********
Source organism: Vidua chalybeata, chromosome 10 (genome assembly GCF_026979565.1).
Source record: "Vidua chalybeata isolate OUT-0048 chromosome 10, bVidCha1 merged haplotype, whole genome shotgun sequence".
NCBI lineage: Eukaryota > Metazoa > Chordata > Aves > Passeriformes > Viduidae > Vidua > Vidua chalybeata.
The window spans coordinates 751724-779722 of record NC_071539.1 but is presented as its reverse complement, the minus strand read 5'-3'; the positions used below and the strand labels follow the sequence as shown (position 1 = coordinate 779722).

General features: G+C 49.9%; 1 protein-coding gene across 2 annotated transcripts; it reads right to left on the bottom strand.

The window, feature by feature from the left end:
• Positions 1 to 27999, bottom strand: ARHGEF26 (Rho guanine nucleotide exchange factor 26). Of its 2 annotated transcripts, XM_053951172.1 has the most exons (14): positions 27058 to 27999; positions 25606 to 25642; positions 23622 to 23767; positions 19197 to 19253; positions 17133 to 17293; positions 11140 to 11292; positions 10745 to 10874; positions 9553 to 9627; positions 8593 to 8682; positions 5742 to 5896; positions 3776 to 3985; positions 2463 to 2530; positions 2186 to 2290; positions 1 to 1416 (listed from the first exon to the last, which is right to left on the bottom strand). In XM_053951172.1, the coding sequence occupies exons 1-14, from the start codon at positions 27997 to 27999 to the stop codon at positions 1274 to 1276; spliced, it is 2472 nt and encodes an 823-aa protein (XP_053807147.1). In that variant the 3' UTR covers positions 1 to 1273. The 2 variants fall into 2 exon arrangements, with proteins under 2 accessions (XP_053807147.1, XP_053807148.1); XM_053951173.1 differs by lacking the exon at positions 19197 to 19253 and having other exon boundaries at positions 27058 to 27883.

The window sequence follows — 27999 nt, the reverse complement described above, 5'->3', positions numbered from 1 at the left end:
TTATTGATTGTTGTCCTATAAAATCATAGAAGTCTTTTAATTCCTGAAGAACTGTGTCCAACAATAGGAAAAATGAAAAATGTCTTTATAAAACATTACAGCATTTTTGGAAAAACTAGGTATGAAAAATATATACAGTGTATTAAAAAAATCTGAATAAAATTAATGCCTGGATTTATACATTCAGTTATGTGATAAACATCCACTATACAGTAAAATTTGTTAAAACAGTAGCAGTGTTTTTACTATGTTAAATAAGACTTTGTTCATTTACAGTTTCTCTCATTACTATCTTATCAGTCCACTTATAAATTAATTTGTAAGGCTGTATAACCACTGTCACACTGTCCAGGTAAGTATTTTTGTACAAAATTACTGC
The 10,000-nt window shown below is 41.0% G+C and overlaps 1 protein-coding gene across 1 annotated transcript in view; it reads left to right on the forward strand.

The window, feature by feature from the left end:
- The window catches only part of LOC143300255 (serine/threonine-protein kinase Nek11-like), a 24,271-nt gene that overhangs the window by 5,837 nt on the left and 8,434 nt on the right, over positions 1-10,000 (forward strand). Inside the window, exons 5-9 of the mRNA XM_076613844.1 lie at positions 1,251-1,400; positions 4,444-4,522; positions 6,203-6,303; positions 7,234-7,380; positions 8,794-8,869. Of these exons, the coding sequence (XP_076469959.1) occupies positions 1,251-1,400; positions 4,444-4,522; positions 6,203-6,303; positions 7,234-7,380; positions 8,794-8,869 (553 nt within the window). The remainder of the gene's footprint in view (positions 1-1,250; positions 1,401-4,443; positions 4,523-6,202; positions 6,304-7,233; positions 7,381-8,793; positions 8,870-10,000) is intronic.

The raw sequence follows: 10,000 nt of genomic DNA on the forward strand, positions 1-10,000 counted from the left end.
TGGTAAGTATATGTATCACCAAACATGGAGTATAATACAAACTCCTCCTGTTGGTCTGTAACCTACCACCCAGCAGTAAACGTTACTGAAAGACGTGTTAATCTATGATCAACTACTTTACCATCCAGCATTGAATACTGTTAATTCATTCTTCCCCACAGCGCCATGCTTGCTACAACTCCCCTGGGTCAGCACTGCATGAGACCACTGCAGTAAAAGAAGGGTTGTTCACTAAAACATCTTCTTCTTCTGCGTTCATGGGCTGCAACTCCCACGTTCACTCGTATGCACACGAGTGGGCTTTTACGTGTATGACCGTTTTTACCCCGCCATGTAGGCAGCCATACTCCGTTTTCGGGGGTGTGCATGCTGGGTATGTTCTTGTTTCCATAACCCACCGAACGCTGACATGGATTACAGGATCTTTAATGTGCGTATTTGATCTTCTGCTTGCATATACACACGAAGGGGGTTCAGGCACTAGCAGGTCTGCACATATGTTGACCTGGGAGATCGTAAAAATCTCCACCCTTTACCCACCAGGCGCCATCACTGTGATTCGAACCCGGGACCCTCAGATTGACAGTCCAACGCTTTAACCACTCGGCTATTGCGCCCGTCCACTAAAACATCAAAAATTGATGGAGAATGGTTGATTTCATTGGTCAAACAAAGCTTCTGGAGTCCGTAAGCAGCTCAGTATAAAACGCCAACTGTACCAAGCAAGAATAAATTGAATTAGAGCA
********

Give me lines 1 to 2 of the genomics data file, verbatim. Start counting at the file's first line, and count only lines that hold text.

Source organism: Vidua chalybeata, chromosome 10 (genome assembly GCF_026979565.1).
Source record: "Vidua chalybeata isolate OUT-0048 chromosome 10, bVidCha1 merged haplotype, whole genome shotgun sequence".